Macron says UK and France must ‘move on’ from Truss remarks | Liz Truss

Emmanuel Macron has offered Liz Truss an olive branch after her controversial “friend or foe” remarks by saying after their first bilateral talks that it is time to “move on”.

The two leaders appeared to smooth over tensions during their meeting in New York, which No 10 said was dominated by Ukraine and energy security, but avoided the controversial issues of the Northern Ireland protocol and migration.

After the talks, the French president told reporters: “I now believe in proof, in results. There is a will to re-engage, to move on, and to show that we are allies and friends in a complex world.”

During the Conservative leadership contest, Truss said the “jury’s out” over whether Macron was a “friend or foe” after her predecessor Boris Johnson clashed with him over Brexit and small boats crossing the Channel.

Liz Truss: ‘jury’s out’ on whether Macron is a friend or foe of UK – video

In what appeared to be a softening of her stance, Truss told reporters on the plane to New York that she wants to have a “constructive” relationship with France, working with Macron on migration, Brexit, energy security and Ukraine.

Government sources suggested the prime minister’s more conciliatory tone reflected her wish to be diplomatic on the day of the Queen’s funeral, although after the talks, No 10 said the two leaders wanted to “strengthen” their relationship.

After the Queen’s death, the French president tweeted about the “unbreakable” ties between France and the UK.

No 10 and French sources confirmed the potential flashpoint issue of the post-Brexit trading relationship had not been discussed. However, the French claimed that migration had been raised by Truss, but only in passing.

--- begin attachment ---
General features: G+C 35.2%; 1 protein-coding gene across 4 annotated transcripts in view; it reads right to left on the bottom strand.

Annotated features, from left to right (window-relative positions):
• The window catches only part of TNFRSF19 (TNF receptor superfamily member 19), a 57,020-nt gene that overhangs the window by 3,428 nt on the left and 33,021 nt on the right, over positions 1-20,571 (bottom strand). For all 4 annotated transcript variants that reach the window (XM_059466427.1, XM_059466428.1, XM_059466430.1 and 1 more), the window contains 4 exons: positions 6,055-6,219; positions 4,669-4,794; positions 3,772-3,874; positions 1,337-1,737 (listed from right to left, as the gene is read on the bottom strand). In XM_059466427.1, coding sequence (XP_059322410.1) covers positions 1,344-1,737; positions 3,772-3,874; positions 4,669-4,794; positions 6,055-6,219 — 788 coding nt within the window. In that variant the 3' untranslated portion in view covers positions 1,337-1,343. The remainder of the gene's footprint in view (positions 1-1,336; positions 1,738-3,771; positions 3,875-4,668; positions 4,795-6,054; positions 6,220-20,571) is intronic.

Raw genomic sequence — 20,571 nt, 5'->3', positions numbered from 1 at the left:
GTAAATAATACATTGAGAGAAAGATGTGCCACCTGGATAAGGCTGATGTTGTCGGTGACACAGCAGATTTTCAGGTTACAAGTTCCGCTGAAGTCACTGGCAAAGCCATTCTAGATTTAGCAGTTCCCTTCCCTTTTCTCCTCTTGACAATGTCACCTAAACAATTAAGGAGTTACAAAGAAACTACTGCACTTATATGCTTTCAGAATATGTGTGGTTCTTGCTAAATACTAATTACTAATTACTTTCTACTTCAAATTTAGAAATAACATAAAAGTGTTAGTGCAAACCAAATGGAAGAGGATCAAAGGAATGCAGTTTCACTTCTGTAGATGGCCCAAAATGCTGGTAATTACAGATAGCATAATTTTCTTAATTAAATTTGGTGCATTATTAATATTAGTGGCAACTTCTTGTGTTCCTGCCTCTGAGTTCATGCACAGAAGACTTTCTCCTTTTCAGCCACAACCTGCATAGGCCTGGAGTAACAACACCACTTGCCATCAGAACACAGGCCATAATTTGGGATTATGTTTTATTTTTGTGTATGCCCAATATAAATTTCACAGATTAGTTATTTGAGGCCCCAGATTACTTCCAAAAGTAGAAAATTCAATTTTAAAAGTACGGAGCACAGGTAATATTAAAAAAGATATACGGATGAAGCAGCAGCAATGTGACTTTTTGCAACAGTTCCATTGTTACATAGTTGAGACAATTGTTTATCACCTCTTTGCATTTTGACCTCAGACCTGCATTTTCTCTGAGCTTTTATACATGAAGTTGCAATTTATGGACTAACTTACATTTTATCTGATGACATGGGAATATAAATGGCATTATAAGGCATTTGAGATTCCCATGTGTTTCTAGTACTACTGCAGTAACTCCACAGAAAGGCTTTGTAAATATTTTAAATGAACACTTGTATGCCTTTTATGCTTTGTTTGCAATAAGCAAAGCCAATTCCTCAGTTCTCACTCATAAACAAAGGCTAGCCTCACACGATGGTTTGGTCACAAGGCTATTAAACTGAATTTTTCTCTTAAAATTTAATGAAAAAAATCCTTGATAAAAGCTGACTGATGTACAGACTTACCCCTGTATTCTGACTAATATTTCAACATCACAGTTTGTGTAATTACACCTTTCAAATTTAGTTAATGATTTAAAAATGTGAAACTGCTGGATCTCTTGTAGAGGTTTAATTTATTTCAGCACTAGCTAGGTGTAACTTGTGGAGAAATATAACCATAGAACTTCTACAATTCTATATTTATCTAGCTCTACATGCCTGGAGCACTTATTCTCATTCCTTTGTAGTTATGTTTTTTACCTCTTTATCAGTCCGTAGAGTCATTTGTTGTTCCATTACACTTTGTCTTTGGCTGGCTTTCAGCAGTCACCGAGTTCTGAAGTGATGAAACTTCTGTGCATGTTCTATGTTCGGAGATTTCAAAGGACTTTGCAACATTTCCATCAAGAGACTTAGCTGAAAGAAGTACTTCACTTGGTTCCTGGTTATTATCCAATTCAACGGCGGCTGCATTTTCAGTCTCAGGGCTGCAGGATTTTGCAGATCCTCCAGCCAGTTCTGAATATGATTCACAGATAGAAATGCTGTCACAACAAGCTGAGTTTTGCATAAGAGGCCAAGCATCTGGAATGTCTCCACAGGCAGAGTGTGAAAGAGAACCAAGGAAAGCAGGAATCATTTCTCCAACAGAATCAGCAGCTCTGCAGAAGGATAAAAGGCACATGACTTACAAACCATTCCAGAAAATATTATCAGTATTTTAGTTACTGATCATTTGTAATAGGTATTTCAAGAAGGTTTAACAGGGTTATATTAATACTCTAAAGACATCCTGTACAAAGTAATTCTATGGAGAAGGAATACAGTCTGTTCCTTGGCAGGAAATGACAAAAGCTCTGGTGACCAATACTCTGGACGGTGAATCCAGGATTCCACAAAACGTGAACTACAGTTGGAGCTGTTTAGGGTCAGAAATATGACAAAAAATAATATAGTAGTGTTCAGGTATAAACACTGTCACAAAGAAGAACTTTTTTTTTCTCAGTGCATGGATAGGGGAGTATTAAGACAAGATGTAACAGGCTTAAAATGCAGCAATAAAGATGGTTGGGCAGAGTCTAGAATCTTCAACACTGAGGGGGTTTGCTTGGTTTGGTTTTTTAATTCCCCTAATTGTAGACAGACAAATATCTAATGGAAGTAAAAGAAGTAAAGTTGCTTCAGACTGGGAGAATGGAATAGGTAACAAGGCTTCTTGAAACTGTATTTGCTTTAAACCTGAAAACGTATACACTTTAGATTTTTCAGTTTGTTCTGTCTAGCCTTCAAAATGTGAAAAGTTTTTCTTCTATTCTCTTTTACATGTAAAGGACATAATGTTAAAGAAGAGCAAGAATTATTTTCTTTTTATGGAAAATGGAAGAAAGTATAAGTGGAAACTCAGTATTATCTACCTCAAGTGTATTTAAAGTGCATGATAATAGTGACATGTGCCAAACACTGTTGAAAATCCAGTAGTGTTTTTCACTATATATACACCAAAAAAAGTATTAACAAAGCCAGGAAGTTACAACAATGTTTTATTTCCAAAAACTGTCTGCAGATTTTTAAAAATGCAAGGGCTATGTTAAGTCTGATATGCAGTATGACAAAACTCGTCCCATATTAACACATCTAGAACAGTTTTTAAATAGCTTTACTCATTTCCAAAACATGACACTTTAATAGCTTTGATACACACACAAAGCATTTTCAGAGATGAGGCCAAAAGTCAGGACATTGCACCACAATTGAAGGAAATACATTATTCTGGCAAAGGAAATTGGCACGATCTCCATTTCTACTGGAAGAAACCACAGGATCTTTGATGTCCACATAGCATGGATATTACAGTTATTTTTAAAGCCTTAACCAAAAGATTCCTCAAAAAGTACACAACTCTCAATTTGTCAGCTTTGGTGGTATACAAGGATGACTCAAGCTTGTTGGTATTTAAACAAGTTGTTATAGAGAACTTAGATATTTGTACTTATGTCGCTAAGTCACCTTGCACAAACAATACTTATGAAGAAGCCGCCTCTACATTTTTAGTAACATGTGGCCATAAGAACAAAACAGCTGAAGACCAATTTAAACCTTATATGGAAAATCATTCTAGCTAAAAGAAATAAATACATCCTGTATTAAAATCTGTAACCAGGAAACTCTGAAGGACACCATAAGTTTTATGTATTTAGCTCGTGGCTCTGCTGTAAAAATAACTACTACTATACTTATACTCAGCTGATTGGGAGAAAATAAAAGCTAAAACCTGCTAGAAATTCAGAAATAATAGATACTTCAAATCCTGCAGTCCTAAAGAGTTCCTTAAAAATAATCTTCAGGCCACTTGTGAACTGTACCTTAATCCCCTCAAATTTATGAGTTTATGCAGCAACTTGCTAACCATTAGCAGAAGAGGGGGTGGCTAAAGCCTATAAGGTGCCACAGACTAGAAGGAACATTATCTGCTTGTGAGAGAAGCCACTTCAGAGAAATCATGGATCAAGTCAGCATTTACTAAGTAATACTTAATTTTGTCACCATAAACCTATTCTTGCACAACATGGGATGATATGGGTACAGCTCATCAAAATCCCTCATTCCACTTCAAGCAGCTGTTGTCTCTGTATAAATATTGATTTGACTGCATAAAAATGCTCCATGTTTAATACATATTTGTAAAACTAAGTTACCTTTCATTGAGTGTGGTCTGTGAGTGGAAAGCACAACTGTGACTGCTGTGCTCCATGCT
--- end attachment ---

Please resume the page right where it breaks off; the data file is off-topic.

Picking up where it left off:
French sources revealed the two leaders briefly discussed Macron’s European political community project to address political and security-related challenges facing the continent.

The government is wary of the suggestion that the UK could join the new body and the prime minister’s official spokesperson said Truss wants to know more detail before giving her view, amid concerns it could rival the G7 as the best forum for cooperation.

After the meeting, a Downing Street spokesperson said: “The leaders welcomed the impressive advances made by the Ukrainian armed forces in recent days. They agreed on the importance of Ukraine’s friends and allies staying the course, and supporting the country militarily, economically and politically.

“As our people face a difficult winter with huge uncertainty of energy supply and the cost of living, the prime minister and President Macron underscored the importance of working together to end reliance on Russian energy and strengthen energy security. We must continue to demonstrate to [Vladimir] Putin that his economic blackmail over energy and food supplies will not succeed.

“The prime minister and president looked forward to strengthening our partnership with France and other likeminded European nations, including through the G7 and Nato.”

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